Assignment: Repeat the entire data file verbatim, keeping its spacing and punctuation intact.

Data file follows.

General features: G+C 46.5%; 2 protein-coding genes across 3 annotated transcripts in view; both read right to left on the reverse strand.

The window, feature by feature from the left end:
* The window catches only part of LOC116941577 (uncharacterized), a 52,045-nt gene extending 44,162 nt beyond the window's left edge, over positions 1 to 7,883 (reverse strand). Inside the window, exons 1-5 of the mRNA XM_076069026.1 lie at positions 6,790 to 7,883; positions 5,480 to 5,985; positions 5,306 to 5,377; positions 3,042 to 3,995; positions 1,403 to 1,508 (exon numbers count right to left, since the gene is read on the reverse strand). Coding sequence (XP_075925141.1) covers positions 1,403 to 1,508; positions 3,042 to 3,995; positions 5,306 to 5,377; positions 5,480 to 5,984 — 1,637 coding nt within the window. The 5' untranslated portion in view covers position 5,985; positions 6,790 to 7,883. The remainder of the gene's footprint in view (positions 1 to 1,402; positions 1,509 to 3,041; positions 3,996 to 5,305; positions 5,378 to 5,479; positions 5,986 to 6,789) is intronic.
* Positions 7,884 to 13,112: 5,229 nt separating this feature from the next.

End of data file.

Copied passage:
General features: G+C 46.5%; 2 protein-coding genes across 3 annotated transcripts in view; both read right to left on the reverse strand.

The window, feature by feature from the left end:
* The window catches only part of LOC116941577 (uncharacterized), a 52,045-nt gene extending 44,162 nt beyond the window's left edge, over positions 1 to 7,883 (reverse strand). Inside the window, exons 1-5 of the mRNA XM_076069026.1 lie at positions 6,790 to 7,883; positions 5,480 to 5,985; positions 5,306 to 5,377; positions 3,042 to 3,995; positions 1,403 to 1,508 (exon numbers count right to left, since the gene is read on the reverse strand). Coding sequence (XP_075925141.1) covers positions 1,403 to 1,508; positions 3,042 to 3,995; positions 5,306 to 5,377; positions 5,480 to 5,984 — 1,637 coding nt within the window. The 5' untranslated portion in view covers position 5,985; positions 6,790 to 7,883. The remainder of the gene's footprint in view (positions 1 to 1,402; positions 1,509 to 3,041; positions 3,996 to 5,305; positions 5,378 to 5,479; positions 5,986 to 6,789) is intronic.
* Positions 7,884 to 13,112: 5,229 nt separating this feature from the next.